SecArmy pays call on Army world-class athletes
May 2, 2012
COLORADO SPRINGS, Colo. (May 2, 2012) -- Secretary of the Army John McHugh visited with nine Soldier-Olympians and Paralympic hopefuls from Installation Management Command's U.S. Army World Class Athlete Program May 1, at the Olympic Training Center here.
"It was a special day for the World Class Athlete Program," WCAP chief Willie Wilson said. "It was a special day for the nine Olympic Soldiers who had the opportunity to spend lunch with the Secretary of the Army. They got the chance to share some of their experiences."
"Oftentimes, Soldiers see leadership when things haven't gone well, but Soldiers always want to tell their story -- the successes that they've had. Today was an opportunity for them to do that," he continued. "We've never had the opportunity for the Soldiers to sit down and spend personal time with senior leadership of the Army as they did today -- to have lunch and talk one-on-one."
During lunch at the OTC cafeteria, McHugh learned that WCAP athletes train and compete at Lake Placid, N.Y., where several of the winter athletes are stationed, along with others at Salt Lake City, Utah, and Chula Vista, Calif. Most WCAP Soldiers are stationed at Fort Carson, Colo., and many train at the Olympic Training Center.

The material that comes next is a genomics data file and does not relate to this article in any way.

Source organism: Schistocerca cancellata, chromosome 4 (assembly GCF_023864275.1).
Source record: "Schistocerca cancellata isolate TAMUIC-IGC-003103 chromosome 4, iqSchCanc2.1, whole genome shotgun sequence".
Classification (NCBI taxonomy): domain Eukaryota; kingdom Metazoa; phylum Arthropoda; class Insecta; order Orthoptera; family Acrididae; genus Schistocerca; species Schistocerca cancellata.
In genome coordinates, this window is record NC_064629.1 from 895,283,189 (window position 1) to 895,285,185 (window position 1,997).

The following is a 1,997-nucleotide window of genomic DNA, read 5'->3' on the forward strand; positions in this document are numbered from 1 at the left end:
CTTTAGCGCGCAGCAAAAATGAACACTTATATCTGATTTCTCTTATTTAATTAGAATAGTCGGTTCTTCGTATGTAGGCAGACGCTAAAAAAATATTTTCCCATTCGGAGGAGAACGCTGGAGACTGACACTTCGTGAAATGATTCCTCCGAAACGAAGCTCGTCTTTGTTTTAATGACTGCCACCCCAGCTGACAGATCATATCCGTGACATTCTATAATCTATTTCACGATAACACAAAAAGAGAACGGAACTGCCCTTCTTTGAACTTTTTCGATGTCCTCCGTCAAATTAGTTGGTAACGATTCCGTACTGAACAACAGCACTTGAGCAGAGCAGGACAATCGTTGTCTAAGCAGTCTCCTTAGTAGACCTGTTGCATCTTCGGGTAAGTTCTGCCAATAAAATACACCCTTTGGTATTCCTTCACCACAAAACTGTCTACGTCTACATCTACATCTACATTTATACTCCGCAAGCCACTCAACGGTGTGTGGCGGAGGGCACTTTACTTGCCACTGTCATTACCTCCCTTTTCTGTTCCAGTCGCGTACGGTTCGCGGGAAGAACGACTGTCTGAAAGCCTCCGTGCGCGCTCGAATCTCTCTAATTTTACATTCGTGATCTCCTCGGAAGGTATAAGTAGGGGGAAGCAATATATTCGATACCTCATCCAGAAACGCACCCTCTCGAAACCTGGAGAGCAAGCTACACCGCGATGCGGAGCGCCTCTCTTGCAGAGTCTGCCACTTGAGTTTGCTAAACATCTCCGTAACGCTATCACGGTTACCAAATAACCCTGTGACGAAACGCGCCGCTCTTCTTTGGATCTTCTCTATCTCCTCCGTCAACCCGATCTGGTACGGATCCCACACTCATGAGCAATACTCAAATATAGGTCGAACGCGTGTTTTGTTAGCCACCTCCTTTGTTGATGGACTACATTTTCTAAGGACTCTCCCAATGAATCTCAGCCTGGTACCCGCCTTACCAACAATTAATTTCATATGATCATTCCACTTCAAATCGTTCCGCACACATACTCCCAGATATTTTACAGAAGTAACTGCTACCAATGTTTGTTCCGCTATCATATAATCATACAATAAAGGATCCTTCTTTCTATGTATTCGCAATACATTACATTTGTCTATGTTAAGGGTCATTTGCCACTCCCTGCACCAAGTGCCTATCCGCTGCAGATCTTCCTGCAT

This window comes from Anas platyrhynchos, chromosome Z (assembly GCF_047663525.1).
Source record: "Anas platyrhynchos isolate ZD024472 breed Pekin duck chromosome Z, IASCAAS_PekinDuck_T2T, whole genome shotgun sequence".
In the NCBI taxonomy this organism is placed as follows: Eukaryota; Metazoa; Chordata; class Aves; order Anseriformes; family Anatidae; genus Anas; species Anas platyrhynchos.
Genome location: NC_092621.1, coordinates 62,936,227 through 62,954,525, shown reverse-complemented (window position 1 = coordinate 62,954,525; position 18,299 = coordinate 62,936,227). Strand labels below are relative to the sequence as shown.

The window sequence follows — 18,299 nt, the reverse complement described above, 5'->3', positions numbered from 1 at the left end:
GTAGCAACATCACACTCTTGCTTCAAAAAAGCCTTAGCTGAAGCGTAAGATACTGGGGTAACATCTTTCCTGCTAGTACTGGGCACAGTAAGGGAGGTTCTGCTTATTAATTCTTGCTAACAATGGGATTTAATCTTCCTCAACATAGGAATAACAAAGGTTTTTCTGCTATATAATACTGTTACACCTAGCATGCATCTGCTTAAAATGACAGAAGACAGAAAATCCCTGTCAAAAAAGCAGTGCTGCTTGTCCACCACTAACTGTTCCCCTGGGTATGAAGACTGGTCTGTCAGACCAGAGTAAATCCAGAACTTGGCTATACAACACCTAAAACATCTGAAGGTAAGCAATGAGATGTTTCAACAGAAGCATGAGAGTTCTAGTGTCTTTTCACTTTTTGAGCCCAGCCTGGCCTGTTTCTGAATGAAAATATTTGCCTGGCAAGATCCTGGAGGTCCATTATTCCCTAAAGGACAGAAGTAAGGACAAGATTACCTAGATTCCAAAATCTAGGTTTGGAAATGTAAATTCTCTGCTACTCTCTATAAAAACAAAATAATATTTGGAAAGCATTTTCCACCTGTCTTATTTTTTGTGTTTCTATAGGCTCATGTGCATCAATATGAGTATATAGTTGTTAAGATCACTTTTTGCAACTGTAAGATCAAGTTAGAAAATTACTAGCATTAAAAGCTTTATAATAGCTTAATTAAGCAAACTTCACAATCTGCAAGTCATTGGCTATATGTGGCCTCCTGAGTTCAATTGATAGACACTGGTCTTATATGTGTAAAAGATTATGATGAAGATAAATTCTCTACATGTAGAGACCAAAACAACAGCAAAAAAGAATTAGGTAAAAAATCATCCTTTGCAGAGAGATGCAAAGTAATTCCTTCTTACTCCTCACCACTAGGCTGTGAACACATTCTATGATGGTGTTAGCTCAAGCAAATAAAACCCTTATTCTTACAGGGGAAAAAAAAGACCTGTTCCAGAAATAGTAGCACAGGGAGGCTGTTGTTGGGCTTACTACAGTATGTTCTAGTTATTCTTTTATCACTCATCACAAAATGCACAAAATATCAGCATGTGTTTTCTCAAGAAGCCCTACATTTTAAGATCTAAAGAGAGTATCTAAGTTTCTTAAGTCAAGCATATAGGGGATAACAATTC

"Being married, I live almost exactly halfway between the Olympic Training Center and Fort Carson," Olympic pistol shooter Sgt. 1st Class Keith Sanderson told McHugh. "I train here at the training center, exclusively, because it has an Olympic-style shooting range where we can train literally 24-7."
McHugh asked how competing in athletics at the world-class level melds with the Army.
"I think it's a great example for us to be leaders by example," Sanderson replied. "You want all Soldiers and all NCOs to be the best they can be -- to put forth that ultimate effort. Having a Soldier-athlete, I personally believe, is the great face to have for the Army. Everybody wants to join a winning team.
"Even though we're going to be downsizing I'm sure here in the next couple of years, I think the plan is to still add in newer Soldiers. We want to get the good guys," he said. "We want to get the good kids from high school, and all I know is sitting at this table we have guys who can walk faster than most people can run."
Sanderson was referring to Staff Sgt. John Nunn, a 2004 Olympian who won the 2012 U.S. Olympic Team Trials for the 50-kilometer race walk.
"I won the Olympic Trials this year for 50K and I walked it in 4 hours and 4 minutes," Nunn chimed in. "So I averaged 7 minutes and 50 seconds a mile."